2246 Bowell

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2246 Bowell
Discovery [1]
Discovered byE. Bowell
Discovery siteAnderson Mesa Stn.
Discovery date14 December 1979
MPC designation(2246) Bowell
Named after
Edward Bowell
(American astronomer)[2]
1979 XH · 1942 GP
1973 FH2 · 1973 FR
1976 SL6 · 1977 SM3
main-belt · Hilda[3][4]
Orbital characteristics[1]
Epoch 4 September 2017 (JD 2458000.5)
Uncertainty parameter 0
Observation arc62.06 yr (22,666 days)
Aphelion4.3289 AU
Perihelion3.5863 AU
3.9576 AU
7.87 yr (2,876 days)
0° 7m 30.72s / day
Jupiter MOID0.6437 AU
Physical characteristics
Dimensions40.73±1.70 km[5]
44.21±3.2 km (IRAS:6)[6]
4.992 h[8]
0.0540±0.009 (IRAS:6)[6]
D (Tholen and SMASS)[1]
B–V = 0.746[1]
U–B = 0.239[1]
10.56[1][3][5][6] · 10.65±0.20[9]

2246 Bowell, provisional designation 1979 XH, is a rare-type Hildian asteroid from the outermost region of the asteroid belt, approximately 44 kilometers in diameter. It was discovered on 14 December 1979, by American astronomer Edward Bowell at Lowell Observatory's Anderson Mesa Station, and named after the discoverer himself.[2][4]

Orbit and classification[edit]

Bowell is a member of the Hilda family, the outermost orbital group of asteroids in the main-belt, that are in a 3:2 orbital resonance with Jupiter.[4]

It orbits the Sun at a distance of 3.6–4.3 AU once every 7 years and 10 months (2,876 days). Its orbit has an eccentricity of 0.09 and an inclination of 6° with respect to the ecliptic.[1] The first used precovery was taken at Palomar Observatory in 1955, extending the asteroid's observation arc by 24 years prior to its discovery.[4]

Physical characteristics[edit]

Bowell has a reddish D-type spectrum on both the SMASS and Tholen taxonomic scheme, and is one of only 46 known bodies with such a spectral type.[10]

Rotation period[edit]

A rotational lightcurve of Bowell was obtained during a photometric survey of Hildian asteroids at the Uppsala Astronomical Observatory and others places in the late 1990s. The lightcurve gave a well-defined rotation period of 4.992 hours with a brightness variation of 0.46 in magnitude (U=3).[8]

Diameter and albedo[edit]

According to the surveys carried out by the Japanese Akari satellite, the Infrared Astronomical Satellite IRAS (six observations), and NASA's Wide-field Infrared Survey Explorer with its subsequent NEOWISE mission, Bowell measures 40.7, 44.2 and 48.4 kilometers in diameter and its surface has an albedo of 0.066, 0.054 and 0.045, respectively.[5][6][7] The Collaborative Asteroid Lightcurve Link agrees with the results obtained by IRAS.[3]


This minor planet was named in honor of its discoverer, the American astronomer Edward L. G. Bowell (born 1943), based on a proposal by MPC's longtime director Brian G. Marsden. Astronomer at the Lowell Observatory and a prolific discoverer of minor planets himself, Bowell has made significant contributions on the observatory's UBV photometry and astrometry programs for minor planets, including the prediction of occultation events.[2] The official naming citation was published by the Minor Planet Center on 1 January 1981 (M.P.C. 5688).[11]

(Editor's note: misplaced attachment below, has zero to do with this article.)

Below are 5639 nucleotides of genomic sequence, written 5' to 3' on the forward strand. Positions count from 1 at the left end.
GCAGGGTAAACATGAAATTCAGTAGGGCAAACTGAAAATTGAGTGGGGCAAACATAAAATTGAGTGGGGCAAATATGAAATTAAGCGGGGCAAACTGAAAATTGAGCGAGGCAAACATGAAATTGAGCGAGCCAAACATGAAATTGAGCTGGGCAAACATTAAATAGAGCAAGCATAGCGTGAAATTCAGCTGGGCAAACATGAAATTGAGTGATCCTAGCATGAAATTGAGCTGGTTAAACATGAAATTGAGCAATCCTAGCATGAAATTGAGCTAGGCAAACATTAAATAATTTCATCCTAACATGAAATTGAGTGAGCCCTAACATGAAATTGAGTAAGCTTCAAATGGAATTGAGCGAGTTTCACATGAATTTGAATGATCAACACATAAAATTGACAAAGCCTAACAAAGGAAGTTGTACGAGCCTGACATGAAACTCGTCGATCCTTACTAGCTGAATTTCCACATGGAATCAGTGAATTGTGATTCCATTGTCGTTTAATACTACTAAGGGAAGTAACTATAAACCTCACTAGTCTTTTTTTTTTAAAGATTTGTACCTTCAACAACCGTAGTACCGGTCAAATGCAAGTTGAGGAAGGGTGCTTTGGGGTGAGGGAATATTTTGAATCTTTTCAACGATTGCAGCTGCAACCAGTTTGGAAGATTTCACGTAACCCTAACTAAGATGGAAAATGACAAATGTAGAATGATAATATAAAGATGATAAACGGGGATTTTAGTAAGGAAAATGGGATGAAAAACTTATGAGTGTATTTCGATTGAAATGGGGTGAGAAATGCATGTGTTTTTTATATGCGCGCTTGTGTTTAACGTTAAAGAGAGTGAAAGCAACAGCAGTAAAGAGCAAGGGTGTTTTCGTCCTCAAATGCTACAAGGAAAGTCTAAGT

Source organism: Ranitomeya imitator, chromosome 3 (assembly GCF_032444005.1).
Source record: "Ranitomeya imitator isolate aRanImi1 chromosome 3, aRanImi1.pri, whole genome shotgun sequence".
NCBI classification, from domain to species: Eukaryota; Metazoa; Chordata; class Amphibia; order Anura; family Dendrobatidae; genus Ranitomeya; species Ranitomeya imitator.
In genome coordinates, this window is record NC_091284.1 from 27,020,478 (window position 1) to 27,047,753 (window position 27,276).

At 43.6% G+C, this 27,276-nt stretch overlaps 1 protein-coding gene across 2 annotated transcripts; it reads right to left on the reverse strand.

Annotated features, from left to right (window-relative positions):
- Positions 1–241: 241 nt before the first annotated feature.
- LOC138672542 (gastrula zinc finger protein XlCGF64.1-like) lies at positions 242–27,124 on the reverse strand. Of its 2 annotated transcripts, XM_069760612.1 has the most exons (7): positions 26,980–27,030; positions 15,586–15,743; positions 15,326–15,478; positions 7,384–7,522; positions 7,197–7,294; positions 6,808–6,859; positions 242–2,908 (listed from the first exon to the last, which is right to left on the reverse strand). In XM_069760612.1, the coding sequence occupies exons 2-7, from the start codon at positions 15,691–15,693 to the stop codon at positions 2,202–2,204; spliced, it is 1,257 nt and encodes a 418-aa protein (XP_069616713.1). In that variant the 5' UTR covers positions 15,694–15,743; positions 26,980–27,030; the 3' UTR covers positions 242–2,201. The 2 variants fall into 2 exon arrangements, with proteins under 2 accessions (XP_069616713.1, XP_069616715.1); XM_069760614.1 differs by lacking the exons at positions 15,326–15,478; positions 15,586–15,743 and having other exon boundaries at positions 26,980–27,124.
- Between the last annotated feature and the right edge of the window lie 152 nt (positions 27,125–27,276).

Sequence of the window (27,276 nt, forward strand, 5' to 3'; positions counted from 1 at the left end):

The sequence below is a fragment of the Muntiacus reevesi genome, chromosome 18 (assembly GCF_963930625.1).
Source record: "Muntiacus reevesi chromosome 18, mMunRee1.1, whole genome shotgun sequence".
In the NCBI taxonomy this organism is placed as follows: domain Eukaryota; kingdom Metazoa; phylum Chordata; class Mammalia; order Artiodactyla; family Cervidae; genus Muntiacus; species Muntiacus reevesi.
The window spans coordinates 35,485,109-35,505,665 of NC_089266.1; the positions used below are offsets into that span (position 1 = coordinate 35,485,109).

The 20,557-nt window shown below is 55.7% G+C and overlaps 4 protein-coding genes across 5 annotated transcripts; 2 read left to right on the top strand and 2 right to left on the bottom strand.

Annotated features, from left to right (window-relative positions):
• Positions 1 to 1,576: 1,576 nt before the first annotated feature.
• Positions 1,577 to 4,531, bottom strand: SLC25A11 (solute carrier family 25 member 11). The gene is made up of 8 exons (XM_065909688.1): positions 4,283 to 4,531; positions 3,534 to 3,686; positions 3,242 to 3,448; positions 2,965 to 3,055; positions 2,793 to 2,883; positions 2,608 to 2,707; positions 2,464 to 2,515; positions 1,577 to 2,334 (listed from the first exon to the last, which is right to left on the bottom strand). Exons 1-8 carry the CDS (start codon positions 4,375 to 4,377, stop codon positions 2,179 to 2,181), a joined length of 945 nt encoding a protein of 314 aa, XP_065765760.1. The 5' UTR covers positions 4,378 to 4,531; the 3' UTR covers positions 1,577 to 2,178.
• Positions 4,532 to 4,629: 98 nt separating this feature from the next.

1. ^ a b c d e f g "JPL Small-Body Database Browser: 2246 Bowell (1979 XH)" (2017-02-04 last obs.). Jet Propulsion Laboratory. Retrieved 12 June 2017.
  2. ^ a b c Schmadel, Lutz D. (2007). "(2246) Bowell". Dictionary of Minor Planet Names – (2246) Bowell. Springer Berlin Heidelberg. p. 183. doi:10.1007/978-3-540-29925-7_2247. ISBN 978-3-540-00238-3.
  3. ^ a b c d "LCDB Data for (2246) Bowell". Asteroid Lightcurve Database (LCDB). Retrieved 9 August 2016.
  4. ^ a b c d "2246 Bowell (1979 XH)". Minor Planet Center. Retrieved 9 August 2016.
  5. ^ a b c d Usui, Fumihiko; Kuroda, Daisuke; Müller, Thomas G.; Hasegawa, Sunao; Ishiguro, Masateru; Ootsubo, Takafumi; et al. (October 2011). "Asteroid Catalog Using Akari: AKARI/IRC Mid-Infrared Asteroid Survey". Publications of the Astronomical Society of Japan. 63 (5): 1117–1138. Bibcode:2011PASJ...63.1117U. doi:10.1093/pasj/63.5.1117. Retrieved 9 August 2016.
  6. ^ a b c d Tedesco, E. F.; Noah, P. V.; Noah, M.; Price, S. D. (October 2004). "IRAS Minor Planet Survey V6.0". NASA Planetary Data System. 12: IRAS-A-FPA-3-RDR-IMPS-V6.0. Bibcode:2004PDSS...12.....T. Retrieved 9 August 2016.
  7. ^ a b c Grav, T.; Mainzer, A. K.; Bauer, J.; Masiero, J.; Spahr, T.; McMillan, R. S.; et al. (January 2012). "WISE/NEOWISE Observations of the Hilda Population: Preliminary Results". The Astrophysical Journal. 744 (2): 15. arXiv:1110.0283. Bibcode:2012ApJ...744..197G. doi:10.1088/0004-637X/744/2/197. Retrieved 7 December 2016.
  8. ^ a b Dahlgren, M.; Lahulla, J. F.; Lagerkvist, C.-I.; Lagerros, J.; Mottola, S.; Erikson, A.; et al. (June 1998). "A Study of Hilda Asteroids. V. Lightcurves of 47 Hilda Asteroids". Icarus. 133 (2): 247–285. Bibcode:1998Icar..133..247D. doi:10.1006/icar.1998.5919. Retrieved 9 August 2016.
  9. ^ Veres, Peter; Jedicke, Robert; Fitzsimmons, Alan; Denneau, Larry; Granvik, Mikael; Bolin, Bryce; et al. (November 2015). "Absolute magnitudes and slope parameters for 250,000 asteroids observed by Pan-STARRS PS1 - Preliminary results". Icarus. 261: 34–47. arXiv:1506.00762. Bibcode:2015Icar..261...34V. doi:10.1016/j.icarus.2015.08.007. Retrieved 9 August 2016.
  10. ^ "JPL Small-Body Database Search Engine: [ spec. type = D (Tholen) or spec. type = D (SMASSII) ]". JPL Solar System Dynamics. Retrieved 9 August 2016.
  11. ^ "MPC/MPO/MPS Archive". Minor Planet Center. Retrieved 9 August 2016.

External links[edit]